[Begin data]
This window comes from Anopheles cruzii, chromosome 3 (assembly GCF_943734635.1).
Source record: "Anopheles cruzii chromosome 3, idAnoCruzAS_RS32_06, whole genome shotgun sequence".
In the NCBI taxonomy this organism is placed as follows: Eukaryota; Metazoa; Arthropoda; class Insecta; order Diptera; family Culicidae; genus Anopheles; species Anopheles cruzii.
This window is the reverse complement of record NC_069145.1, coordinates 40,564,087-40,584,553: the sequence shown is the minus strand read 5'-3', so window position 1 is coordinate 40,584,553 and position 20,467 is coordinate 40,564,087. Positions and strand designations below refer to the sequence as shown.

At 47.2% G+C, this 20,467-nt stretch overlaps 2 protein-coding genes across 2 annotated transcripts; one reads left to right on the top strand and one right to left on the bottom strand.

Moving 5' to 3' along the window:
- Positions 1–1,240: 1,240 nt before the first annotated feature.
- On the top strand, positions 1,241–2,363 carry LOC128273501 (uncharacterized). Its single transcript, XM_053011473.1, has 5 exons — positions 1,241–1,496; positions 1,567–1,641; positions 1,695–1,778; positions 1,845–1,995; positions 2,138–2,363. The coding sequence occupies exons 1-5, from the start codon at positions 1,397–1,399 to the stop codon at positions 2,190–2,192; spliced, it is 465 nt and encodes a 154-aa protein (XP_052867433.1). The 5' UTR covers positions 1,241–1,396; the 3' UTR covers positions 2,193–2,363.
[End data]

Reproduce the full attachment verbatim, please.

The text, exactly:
This window comes from Anopheles cruzii, chromosome 3 (assembly GCF_943734635.1).
Source record: "Anopheles cruzii chromosome 3, idAnoCruzAS_RS32_06, whole genome shotgun sequence".
In the NCBI taxonomy this organism is placed as follows: Eukaryota; Metazoa; Arthropoda; class Insecta; order Diptera; family Culicidae; genus Anopheles; species Anopheles cruzii.
This window is the reverse complement of record NC_069145.1, coordinates 40,564,087-40,584,553: the sequence shown is the minus strand read 5'-3', so window position 1 is coordinate 40,584,553 and position 20,467 is coordinate 40,564,087. Positions and strand designations below refer to the sequence as shown.

At 47.2% G+C, this 20,467-nt stretch overlaps 2 protein-coding genes across 2 annotated transcripts; one reads left to right on the top strand and one right to left on the bottom strand.

Moving 5' to 3' along the window:
- Positions 1–1,240: 1,240 nt before the first annotated feature.
- On the top strand, positions 1,241–2,363 carry LOC128273501 (uncharacterized). Its single transcript, XM_053011473.1, has 5 exons — positions 1,241–1,496; positions 1,567–1,641; positions 1,695–1,778; positions 1,845–1,995; positions 2,138–2,363. The coding sequence occupies exons 1-5, from the start codon at positions 1,397–1,399 to the stop codon at positions 2,190–2,192; spliced, it is 465 nt and encodes a 154-aa protein (XP_052867433.1). The 5' UTR covers positions 1,241–1,396; the 3' UTR covers positions 2,193–2,363.